Battery SOC Measurement using Current (Directionality?)

AKExcalibur

New Member
Joined
Feb 28, 2021
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6
Hello, I've setup a remote off-grid cabin monitoring system (using a Pi, PZEM-017 RS485 Power meter, and Shunt). I actually have it working, and using voltage to measure approximate state-of-charge works, however I'd like to log current (watt hours) and use this for a better measurement of the battery's charge and ongoing health.

The problem I've observed is that measuring with a shunt has no "sign" or directionality. The current is just the sum of current-in and current-out, such that the system being used while charging from solar power doesn't lend itself to measurement. Is there a correct way to handle this, such as using two shunts (the other to measure PV current-in to the charge controller*) and subtract? Perhaps there are better meters that actually do measure direction of current flow?

In summary, I'm interested in how other people measure power consumption and battery state, given the lack of directionality of shunt-based measurement.

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* A note on the Charge Controller: The charge controller itself is a Renogy 48v 3500w all-in-one, and seems very locked down, so I'm not bothering with trying to get data just yet. (It also uses voltage to get SoC).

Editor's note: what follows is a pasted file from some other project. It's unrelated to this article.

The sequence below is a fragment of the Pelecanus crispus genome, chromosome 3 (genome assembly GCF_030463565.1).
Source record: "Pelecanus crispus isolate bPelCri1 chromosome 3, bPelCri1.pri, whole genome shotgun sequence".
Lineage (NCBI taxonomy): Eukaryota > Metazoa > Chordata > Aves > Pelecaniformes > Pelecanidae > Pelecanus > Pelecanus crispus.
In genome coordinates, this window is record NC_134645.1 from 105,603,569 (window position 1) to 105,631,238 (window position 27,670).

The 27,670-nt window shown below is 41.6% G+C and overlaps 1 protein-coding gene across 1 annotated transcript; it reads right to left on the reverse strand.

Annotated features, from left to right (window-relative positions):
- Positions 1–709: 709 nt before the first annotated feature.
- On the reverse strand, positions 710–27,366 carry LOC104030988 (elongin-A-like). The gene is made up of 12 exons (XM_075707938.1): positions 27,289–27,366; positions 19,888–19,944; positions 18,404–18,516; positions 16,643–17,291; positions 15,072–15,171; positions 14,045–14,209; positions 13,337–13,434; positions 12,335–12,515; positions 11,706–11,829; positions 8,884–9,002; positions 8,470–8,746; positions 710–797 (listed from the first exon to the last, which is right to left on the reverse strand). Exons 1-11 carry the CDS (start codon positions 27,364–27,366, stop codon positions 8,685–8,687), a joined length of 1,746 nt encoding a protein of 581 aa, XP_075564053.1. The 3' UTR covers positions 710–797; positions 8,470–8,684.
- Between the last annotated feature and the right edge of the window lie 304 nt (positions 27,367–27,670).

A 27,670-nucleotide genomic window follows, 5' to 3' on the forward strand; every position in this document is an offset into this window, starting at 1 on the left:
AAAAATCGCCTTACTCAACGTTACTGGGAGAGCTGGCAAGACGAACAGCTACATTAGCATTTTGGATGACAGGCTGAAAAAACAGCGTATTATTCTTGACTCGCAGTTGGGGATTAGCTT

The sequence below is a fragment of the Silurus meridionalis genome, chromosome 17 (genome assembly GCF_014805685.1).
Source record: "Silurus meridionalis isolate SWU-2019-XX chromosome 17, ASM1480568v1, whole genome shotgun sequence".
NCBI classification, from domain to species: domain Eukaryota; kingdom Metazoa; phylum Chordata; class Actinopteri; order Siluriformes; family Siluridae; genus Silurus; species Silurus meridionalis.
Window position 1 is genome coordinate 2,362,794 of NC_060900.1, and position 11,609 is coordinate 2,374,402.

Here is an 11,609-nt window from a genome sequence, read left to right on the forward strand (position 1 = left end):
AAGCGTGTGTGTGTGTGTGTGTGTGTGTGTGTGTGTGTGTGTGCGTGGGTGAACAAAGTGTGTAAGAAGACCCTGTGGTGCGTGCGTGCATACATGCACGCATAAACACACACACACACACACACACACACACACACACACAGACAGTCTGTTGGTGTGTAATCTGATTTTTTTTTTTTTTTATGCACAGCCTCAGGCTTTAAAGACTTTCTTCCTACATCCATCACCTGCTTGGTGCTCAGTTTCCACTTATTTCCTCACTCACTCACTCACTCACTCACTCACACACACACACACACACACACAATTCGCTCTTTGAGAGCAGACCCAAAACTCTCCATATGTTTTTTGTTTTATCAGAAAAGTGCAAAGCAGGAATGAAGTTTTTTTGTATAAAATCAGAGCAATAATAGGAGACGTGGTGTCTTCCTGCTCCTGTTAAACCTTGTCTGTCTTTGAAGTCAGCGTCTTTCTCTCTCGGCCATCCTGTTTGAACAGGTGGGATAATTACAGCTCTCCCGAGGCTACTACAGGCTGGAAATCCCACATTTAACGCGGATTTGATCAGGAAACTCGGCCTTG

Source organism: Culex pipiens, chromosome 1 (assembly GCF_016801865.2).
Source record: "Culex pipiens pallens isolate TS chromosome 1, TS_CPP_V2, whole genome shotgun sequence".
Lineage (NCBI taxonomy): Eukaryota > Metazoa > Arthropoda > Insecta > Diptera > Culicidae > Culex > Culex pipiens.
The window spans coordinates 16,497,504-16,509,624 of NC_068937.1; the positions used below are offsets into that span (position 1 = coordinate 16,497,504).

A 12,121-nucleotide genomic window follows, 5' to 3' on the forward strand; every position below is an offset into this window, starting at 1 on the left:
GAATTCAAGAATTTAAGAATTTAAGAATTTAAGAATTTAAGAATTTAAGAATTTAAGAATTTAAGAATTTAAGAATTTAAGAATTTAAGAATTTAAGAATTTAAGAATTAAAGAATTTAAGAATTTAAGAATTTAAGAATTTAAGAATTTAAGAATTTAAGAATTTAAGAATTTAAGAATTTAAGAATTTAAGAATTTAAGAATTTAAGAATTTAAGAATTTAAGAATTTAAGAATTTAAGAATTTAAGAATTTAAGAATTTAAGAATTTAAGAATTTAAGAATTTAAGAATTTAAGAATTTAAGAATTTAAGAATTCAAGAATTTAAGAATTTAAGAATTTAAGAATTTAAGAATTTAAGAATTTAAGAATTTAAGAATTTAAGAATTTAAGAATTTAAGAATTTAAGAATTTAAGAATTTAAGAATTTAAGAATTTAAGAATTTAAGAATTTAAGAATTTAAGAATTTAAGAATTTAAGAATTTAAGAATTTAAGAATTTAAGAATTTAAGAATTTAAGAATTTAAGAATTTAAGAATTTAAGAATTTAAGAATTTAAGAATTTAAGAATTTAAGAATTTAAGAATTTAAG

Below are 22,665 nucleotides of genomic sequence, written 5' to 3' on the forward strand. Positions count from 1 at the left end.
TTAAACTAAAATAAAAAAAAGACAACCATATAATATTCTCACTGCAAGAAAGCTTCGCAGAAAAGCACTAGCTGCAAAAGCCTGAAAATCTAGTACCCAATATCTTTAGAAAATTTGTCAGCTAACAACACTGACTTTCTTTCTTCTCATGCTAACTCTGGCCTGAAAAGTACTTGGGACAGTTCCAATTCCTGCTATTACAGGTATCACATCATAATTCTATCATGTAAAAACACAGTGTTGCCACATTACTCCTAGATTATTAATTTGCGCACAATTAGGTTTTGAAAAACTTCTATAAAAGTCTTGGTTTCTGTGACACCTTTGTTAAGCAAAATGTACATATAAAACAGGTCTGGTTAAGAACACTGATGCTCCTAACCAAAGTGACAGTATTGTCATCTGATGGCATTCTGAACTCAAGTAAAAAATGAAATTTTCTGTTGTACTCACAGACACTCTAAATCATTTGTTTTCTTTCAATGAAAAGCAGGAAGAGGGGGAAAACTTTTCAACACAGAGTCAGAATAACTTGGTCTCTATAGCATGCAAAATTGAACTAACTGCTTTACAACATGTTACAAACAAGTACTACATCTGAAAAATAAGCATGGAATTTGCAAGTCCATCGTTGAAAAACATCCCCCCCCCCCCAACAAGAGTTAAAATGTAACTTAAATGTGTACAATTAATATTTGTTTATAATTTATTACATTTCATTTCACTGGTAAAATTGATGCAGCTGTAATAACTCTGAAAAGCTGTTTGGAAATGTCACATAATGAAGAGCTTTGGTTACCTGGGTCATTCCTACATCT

rmaddy

Full-time Solar-powered Trailer Life
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Nov 16, 2019
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If you were to use a Victron SmartShunt you could setup Victron's Venus OS on your Raspberry Pi. You would get all of the data you are looking for. If you also setup the RPi with Internet access you can setup a VRM account and see all of the activity remotely.
 

AKExcalibur

New Member
Joined
Feb 28, 2021
Messages
6
If you were to use a Victron SmartShunt you could setup Victron's Venus OS on your Raspberry Pi. You would get all of the data you are looking for. If you also setup the RPi with Internet access you can setup a VRM account and see all of the activity remotely.
Okay, that's excellent to learn about - I was concerned that even with the Smart Shunt I'd need pricey controller hardware. I see that Venus OS is on GitHub, and looks like it'd be easy to get running on a Pi (or even the BeagleBone Black I have laying around unused!)

I'll give that a shot, as the $130 is going to be worth the time saved.
 
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